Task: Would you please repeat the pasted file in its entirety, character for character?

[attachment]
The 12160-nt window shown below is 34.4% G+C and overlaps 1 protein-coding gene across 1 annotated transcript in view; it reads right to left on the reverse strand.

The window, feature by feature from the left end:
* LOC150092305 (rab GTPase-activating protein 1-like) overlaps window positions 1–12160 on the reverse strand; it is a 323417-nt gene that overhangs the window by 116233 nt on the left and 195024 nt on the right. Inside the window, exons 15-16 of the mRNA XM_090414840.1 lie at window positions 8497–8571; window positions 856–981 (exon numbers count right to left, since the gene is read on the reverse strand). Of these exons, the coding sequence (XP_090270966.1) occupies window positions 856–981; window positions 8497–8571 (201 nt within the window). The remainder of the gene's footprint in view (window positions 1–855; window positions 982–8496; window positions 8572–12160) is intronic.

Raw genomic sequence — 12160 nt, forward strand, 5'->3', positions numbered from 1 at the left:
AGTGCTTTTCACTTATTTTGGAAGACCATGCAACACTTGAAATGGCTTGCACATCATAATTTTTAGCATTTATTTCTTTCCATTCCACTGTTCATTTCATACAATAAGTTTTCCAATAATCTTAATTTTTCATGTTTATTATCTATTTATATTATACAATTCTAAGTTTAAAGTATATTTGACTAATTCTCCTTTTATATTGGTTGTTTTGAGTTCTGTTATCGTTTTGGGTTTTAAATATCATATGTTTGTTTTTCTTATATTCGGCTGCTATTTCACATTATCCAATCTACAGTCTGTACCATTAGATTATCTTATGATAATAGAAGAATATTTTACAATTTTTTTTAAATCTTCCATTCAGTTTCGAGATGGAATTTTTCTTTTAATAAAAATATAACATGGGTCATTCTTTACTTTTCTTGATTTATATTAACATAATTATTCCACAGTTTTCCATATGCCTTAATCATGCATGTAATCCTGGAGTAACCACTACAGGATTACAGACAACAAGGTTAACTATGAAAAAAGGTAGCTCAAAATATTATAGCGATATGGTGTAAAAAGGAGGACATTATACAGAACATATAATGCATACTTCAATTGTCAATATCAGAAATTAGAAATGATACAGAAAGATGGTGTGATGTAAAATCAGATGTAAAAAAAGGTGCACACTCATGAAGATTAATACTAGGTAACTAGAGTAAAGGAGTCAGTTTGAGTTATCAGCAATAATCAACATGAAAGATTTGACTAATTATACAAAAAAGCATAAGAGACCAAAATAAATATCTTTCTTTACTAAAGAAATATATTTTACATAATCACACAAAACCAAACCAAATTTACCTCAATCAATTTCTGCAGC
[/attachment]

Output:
The 12160-nt window shown below is 34.4% G+C and overlaps 1 protein-coding gene across 1 annotated transcript in view; it reads right to left on the reverse strand.

The window, feature by feature from the left end:
* LOC150092305 (rab GTPase-activating protein 1-like) overlaps window positions 1–12160 on the reverse strand; it is a 323417-nt gene that overhangs the window by 116233 nt on the left and 195024 nt on the right. Inside the window, exons 15-16 of the mRNA XM_090414840.1 lie at window positions 8497–8571; window positions 856–981 (exon numbers count right to left, since the gene is read on the reverse strand). Of these exons, the coding sequence (XP_090270966.1) occupies window positions 856–981; window positions 8497–8571 (201 nt within the window). The remainder of the gene's footprint in view (window positions 1–855; window positions 982–8496; window positions 8572–12160) is intronic.

Raw genomic sequence — 12160 nt, forward strand, 5'->3', positions numbered from 1 at the left:
AGTGCTTTTCACTTATTTTGGAAGACCATGCAACACTTGAAATGGCTTGCACATCATAATTTTTAGCATTTATTTCTTTCCATTCCACTGTTCATTTCATACAATAAGTTTTCCAATAATCTTAATTTTTCATGTTTATTATCTATTTATATTATACAATTCTAAGTTTAAAGTATATTTGACTAATTCTCCTTTTATATTGGTTGTTTTGAGTTCTGTTATCGTTTTGGGTTTTAAATATCATATGTTTGTTTTTCTTATATTCGGCTGCTATTTCACATTATCCAATCTACAGTCTGTACCATTAGATTATCTTATGATAATAGAAGAATATTTTACAATTTTTTTTAAATCTTCCATTCAGTTTCGAGATGGAATTTTTCTTTTAATAAAAATATAACATGGGTCATTCTTTACTTTTCTTGATTTATATTAACATAATTATTCCACAGTTTTCCATATGCCTTAATCATGCATGTAATCCTGGAGTAACCACTACAGGATTACAGACAACAAGGTTAACTATGAAAAAAGGTAGCTCAAAATATTATAGCGATATGGTGTAAAAAGGAGGACATTATACAGAACATATAATGCATACTTCAATTGTCAATATCAGAAATTAGAAATGATACAGAAAGATGGTGTGATGTAAAATCAGATGTAAAAAAAGGTGCACACTCATGAAGATTAATACTAGGTAACTAGAGTAAAGGAGTCAGTTTGAGTTATCAGCAATAATCAACATGAAAGATTTGACTAATTATACAAAAAAGCATAAGAGACCAAAATAAATATCTTTCTTTACTAAAGAAATATATTTTACATAATCACACAAAACCAAACCAAATTTACCTCAATCAATTTCTGCAGC